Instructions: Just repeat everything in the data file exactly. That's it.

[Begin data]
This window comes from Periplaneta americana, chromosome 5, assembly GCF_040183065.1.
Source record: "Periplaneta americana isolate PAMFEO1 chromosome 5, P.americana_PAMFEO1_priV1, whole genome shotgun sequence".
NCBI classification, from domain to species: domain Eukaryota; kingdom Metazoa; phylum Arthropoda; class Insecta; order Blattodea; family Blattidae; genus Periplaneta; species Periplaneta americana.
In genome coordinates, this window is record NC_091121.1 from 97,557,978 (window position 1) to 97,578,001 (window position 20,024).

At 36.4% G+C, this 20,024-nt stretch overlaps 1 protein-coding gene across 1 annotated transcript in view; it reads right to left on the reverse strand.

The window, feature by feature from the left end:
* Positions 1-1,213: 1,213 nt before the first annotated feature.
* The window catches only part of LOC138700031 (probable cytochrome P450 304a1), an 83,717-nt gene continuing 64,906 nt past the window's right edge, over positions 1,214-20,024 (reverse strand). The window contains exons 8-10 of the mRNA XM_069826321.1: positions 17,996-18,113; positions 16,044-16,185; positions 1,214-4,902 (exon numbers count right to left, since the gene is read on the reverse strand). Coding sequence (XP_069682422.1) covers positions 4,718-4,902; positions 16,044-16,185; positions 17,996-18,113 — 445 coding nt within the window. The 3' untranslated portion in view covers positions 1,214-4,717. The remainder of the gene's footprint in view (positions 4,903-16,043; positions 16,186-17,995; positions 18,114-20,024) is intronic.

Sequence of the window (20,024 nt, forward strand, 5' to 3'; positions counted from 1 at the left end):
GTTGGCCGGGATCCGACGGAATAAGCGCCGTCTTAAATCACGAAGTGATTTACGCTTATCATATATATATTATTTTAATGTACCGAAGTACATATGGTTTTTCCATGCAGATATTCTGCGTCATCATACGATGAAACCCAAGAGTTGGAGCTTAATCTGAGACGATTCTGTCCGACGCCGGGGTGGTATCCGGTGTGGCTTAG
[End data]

This window comes from Periplaneta americana, chromosome 5, assembly GCF_040183065.1.
Source record: "Periplaneta americana isolate PAMFEO1 chromosome 5, P.americana_PAMFEO1_priV1, whole genome shotgun sequence".
NCBI classification, from domain to species: domain Eukaryota; kingdom Metazoa; phylum Arthropoda; class Insecta; order Blattodea; family Blattidae; genus Periplaneta; species Periplaneta americana.
In genome coordinates, this window is record NC_091121.1 from 97,557,978 (window position 1) to 97,578,001 (window position 20,024).

At 36.4% G+C, this 20,024-nt stretch overlaps 1 protein-coding gene across 1 annotated transcript in view; it reads right to left on the reverse strand.

The window, feature by feature from the left end:
* Positions 1-1,213: 1,213 nt before the first annotated feature.
* The window catches only part of LOC138700031 (probable cytochrome P450 304a1), an 83,717-nt gene continuing 64,906 nt past the window's right edge, over positions 1,214-20,024 (reverse strand). The window contains exons 8-10 of the mRNA XM_069826321.1: positions 17,996-18,113; positions 16,044-16,185; positions 1,214-4,902 (exon numbers count right to left, since the gene is read on the reverse strand). Coding sequence (XP_069682422.1) covers positions 4,718-4,902; positions 16,044-16,185; positions 17,996-18,113 — 445 coding nt within the window. The 3' untranslated portion in view covers positions 1,214-4,717. The remainder of the gene's footprint in view (positions 4,903-16,043; positions 16,186-17,995; positions 18,114-20,024) is intronic.

Sequence of the window (20,024 nt, forward strand, 5' to 3'; positions counted from 1 at the left end):
GTTGGCCGGGATCCGACGGAATAAGCGCCGTCTTAAATCACGAAGTGATTTACGCTTATCATATATATATTATTTTAATGTACCGAAGTACATATGGTTTTTCCATGCAGATATTCTGCGTCATCATACGATGAAACCCAAGAGTTGGAGCTTAATCTGAGACGATTCTGTCCGACGCCGGGGTGGTATCCGGTGTGGCTTAG